The Plan-Do-See Wedding Services Business Unit (hereafter, Plan-Do-See) provides wedding planning and production services at seven facilities: three hotels (two in Fukuoka and one in Kobe), and four restaurants (three in Nagoya and one in Kyoto). The actual operation of these restaurants and hotels are handled by the company's other business units.

Plan-Do-See defines wedding services as a repeat business, and therefore puts a priority on satisfying all its customers, who include the people who are attending the wedding reception as guests. It provides a higher quality of food and drinks, as these details directly influence the guests' level of customer satisfaction, offers customized menus, and has developed both a unique organization and a system of human resource management that enable seamless operation. Wedding facilities are always adjacent to hotels and/or restaurants, and this factor is also what helps the company to sustain a long-term relationship with customers.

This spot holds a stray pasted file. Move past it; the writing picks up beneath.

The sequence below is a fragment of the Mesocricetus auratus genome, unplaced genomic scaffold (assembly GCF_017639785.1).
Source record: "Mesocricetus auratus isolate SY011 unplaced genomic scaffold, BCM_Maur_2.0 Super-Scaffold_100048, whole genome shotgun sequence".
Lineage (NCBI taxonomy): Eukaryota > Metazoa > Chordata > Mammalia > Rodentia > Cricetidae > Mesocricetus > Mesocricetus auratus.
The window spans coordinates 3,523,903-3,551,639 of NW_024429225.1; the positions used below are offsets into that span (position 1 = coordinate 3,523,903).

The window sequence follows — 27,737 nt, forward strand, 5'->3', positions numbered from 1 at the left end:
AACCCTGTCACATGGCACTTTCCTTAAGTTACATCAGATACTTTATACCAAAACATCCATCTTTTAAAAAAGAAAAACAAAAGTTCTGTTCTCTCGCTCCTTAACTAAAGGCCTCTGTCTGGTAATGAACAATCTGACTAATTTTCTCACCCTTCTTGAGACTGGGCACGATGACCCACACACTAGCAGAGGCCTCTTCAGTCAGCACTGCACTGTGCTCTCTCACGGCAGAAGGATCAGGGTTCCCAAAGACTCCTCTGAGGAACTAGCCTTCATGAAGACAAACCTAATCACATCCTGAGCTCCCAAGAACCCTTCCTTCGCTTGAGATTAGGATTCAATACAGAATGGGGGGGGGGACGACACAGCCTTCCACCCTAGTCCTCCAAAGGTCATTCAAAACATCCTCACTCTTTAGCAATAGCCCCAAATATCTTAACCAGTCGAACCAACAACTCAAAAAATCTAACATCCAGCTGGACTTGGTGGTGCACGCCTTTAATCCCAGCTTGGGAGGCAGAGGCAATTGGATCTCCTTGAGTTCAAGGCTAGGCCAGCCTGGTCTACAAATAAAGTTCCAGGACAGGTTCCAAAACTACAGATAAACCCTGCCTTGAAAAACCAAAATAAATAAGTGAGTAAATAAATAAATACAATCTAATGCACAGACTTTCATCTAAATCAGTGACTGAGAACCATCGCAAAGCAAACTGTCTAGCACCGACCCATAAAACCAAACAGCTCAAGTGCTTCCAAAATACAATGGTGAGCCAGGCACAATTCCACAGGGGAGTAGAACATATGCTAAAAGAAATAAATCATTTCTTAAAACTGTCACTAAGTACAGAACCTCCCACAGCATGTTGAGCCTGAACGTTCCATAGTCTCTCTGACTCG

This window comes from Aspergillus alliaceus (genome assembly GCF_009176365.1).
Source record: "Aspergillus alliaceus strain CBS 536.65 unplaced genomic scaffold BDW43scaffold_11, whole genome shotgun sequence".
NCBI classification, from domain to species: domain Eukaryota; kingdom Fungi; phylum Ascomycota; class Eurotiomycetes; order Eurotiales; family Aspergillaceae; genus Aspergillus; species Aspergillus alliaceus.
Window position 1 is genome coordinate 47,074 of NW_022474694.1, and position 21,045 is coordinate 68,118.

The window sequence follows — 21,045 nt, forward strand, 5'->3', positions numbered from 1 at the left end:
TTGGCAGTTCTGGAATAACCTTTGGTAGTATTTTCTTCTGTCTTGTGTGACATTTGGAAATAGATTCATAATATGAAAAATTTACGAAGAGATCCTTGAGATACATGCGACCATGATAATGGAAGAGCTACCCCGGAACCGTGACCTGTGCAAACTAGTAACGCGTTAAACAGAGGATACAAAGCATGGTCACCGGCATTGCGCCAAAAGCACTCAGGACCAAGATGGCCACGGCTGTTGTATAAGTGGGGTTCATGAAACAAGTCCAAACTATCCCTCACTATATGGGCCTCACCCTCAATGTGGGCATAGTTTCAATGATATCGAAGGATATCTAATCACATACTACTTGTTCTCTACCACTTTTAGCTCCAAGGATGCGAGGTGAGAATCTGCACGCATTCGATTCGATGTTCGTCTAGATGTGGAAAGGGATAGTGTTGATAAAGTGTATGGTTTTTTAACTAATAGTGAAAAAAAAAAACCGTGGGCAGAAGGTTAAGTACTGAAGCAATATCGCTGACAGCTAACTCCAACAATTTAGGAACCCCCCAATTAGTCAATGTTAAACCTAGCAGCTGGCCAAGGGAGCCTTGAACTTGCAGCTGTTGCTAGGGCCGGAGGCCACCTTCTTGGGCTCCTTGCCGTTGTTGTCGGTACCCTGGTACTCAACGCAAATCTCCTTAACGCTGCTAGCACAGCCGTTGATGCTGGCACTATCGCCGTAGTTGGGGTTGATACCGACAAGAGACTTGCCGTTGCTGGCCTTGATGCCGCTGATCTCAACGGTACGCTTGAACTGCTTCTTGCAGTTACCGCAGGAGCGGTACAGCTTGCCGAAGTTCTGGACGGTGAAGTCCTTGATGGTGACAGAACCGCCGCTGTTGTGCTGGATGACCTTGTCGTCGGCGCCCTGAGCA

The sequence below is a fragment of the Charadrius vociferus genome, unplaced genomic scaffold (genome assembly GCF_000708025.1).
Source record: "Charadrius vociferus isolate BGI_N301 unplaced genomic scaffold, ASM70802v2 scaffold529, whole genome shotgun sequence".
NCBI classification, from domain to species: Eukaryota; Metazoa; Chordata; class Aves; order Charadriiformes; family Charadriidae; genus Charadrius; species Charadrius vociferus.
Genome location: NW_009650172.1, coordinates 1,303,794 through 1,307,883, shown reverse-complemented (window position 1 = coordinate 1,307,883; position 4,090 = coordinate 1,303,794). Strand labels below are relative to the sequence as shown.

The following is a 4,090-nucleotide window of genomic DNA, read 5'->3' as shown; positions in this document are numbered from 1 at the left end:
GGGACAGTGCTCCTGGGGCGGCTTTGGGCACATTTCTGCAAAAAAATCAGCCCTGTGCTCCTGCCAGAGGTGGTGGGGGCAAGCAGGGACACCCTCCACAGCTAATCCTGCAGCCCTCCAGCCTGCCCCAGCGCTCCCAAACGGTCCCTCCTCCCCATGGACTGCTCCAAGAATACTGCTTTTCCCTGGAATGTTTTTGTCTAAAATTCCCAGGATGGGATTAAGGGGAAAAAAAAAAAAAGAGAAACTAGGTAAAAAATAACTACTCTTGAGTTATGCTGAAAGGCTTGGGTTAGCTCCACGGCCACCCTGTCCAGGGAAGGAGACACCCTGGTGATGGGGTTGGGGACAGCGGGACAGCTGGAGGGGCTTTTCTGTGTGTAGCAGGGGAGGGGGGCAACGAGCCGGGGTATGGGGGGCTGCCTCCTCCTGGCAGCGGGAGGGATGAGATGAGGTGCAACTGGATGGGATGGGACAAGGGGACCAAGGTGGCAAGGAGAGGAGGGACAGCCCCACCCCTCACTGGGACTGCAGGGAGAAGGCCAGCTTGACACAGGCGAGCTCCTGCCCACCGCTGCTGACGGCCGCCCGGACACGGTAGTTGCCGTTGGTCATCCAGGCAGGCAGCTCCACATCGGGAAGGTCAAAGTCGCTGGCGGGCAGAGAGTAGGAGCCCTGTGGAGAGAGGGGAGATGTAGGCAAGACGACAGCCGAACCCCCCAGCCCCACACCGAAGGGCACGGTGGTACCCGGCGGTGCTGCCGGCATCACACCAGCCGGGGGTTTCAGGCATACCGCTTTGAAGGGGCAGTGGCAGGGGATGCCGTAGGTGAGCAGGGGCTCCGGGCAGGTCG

Unique Value Proposition

Plan-Do-See's value propositions to its customers are; 1) a high-quality, customized menu, 2) seamless service, and 3) a place that customers may revisit. Its aim is the establishment of a life-time relationship with its customers. None of the three different models (restaurant weddings, hotel weddings, and weddings at specialized facilities) can provide all of these three value propositions.

1) High-quality, customized menu: Customers can customize a menu for their own wedding. To discuss the menu, a chef meets with the customers, which is rare in the industry. Also, Plan-Do-See will accept a request for changes in the number of guests up to two days before the wedding, while the industry standard is 10-14 days before the wedding.